Archive for October 10th, 2011

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10.10.2011 … day 3 of road trip … morning walk in the Berkshires … Williams … Amherst … on to ME …

road trip, college search, MA, Great Barrington MA, Williams College, Amherst College, ME:  Early Morning walk/run around Manfield Lake, Great Barrington, MA.  Some fun photos …

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And my favorite … crosswalk at Great Barrington near a park. Stop, look, wave!Crosswalk at Great Barrington near a park. Stop, look, wave!

Williams College:

 

 

 

Established in 1793 with funds bequeathed by Colonel Ephraim Williams, the college is private, residential, and liberal arts, with graduate programs in the history of art and in development economics. The undergraduate enrollment is approximately 2,000 students.

via Fast Facts About Williams | Office of Communications.

Our take …  Most impressed with the tutorial program and loved the the campus and its setting in the Berkshires … and the non-supporting columns on the art gallery!

Amherst:

Since its founding in 1821, Amherst College has become one of the premier liberal arts colleges in the nation, enrolling some 1,700 talented, energetic and diverse young men and women. This section of the Web site provides a general introduction to the college.

via About Amherst | Amherst College.

The church could seat around 600 worshippers. But by the 1940s, it had fallen on hard times. Membership had dwindled to six. Sunday services were poorly attended. Mandatory chapel now took place in Johnson Chapel. In 1949, the Amherst Board of Trustees decided, by a one-vote margin, to raze the College Church to make way for the Mead. (Hayden says that landscape architect Frederick Law Olmsted Jr. picked the Mead’s location. Interestingly, Olmsted’s father and namesake had sited the church.) The trustees, however, also voted to keep the steeple—“for reasons of sentiment,” they said.

via The First War Memorial | Amherst College.

Our take … pristine campus, beautiful view, Robert Frost, war memorial, old church steeple is retained as art, great academics … not quite sure about 5 college consortium or the large size of the community.

The church could seat around 600 worshippers. But by the 1940s, it had fallen on hard times. Membership had dwindled to six. Sunday services were poorly attended. Mandatory chapel now took place in Johnson Chapel. In 1949, the Amherst Board of Trustees decided, by a one-vote margin, to raze the College Church to make way for the Mead. (Hayden says that landscape architect Frederick Law Olmsted Jr. picked the Mead’s location. Interestingly, Olmsted’s father and namesake had sited the church.) The trustees, however, also voted to keep the steeple—“for reasons of sentiment,” they said.

via The First War Memorial | Amherst College.

 

Stearns Steeple and Mead Art Building, Amherst...

Image via Wikipedia

 

science, medical miracles: Wow, body suit may soon enable the paralyzed to walk!  “It would be just like a car … only a little tighter.”

In demonstrating the feasibility of their ideas on nonhuman primates first, Nicolelis said the team is starting with approaches that are fundamentally simple. He added that when the experiments move to a human, he or she will not only learn quickly how to initiate and repeat movements using thought alone, but the prosthetic should interface so seamlessly with the intelligent human brain that the patient will begin to see the prosthetic as a natural extension of himself or herself.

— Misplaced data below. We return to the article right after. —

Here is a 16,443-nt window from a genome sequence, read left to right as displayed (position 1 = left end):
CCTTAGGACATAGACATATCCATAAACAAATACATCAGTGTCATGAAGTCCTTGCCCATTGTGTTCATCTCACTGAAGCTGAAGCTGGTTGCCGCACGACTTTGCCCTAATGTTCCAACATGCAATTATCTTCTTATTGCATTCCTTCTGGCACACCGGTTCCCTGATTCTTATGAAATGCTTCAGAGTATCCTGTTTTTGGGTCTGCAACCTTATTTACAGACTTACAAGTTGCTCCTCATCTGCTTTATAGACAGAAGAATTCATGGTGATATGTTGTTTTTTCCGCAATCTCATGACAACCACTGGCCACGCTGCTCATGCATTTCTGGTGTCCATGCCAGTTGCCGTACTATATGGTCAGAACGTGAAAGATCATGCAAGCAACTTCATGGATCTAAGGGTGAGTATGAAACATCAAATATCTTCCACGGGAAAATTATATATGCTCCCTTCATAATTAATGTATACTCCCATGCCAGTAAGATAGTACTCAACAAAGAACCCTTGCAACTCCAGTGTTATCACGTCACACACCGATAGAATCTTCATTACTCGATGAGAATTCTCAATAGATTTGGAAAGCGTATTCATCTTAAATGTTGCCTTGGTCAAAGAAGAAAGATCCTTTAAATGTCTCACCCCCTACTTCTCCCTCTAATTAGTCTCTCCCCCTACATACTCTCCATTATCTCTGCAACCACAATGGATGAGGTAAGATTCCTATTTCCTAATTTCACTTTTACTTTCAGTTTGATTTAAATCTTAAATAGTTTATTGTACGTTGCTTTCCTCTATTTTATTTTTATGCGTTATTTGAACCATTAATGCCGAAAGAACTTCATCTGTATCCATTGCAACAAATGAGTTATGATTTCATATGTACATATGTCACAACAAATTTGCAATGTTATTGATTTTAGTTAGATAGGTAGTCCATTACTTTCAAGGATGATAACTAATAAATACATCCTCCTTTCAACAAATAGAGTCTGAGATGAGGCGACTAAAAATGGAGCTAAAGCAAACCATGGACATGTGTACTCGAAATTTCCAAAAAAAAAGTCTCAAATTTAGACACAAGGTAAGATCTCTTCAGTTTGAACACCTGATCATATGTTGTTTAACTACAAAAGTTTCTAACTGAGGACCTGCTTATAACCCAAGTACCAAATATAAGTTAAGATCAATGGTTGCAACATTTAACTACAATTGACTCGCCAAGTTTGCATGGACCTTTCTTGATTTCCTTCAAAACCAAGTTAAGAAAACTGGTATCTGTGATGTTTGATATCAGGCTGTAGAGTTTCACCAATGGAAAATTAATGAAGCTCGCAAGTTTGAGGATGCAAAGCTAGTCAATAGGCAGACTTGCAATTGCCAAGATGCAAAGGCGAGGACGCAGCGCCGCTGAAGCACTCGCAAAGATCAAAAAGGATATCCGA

“We are trying to provide the patient a new body, and we believe the patient’s brain will assimilate the new body as part of the sense of self of the patient,” Nicolelis said. “It would be just like a car … only a little tighter.”

http://www.latimes.com/health/la-he-brain-machine-20111006,0,7089239.story.

Operation Wall Street:  Another take …

At this point, protest is the message: income inequality is grinding down that middle class, increasing the ranks of the poor, and threatening to create a permanent underclass of able, willing but jobless people. On one level, the protesters, most of them young, are giving voice to a generation of lost opportunity.

The jobless rate for college graduates under age 25 has averaged 9.6 percent over the past year; for young high school graduates, the average is 21.6 percent. Those figures do not reflect graduates who are working but in low-paying jobs that do not even require diplomas. Such poor prospects in the early years of a career portend a lifetime of diminished prospects and lower earnings — the very definition of downward mobility.

via Protesters Against Wall Street – NYTimes.com.

Hall of Femmes, online projects, icons: The Female Icons …

After spending some time in the creative industry, Swedish design duo Hjärta Smärta (“Heart Pain”) observed that there weren’t nearly enough female design role models at the forefront of our cultural awareness. So they started Hall of Femmes, an online project (alas, in Swedish) highlighting female designers and art directors who have significantly influenced creative culture. In 2009, the pair traveled to New York to interview some of these design icons as the basis for a series of books and soon thereafter they published four of these volumes honoring female

via Hall of Femmes: The Female Icons of Graphic Design | Brain Pickings.

 




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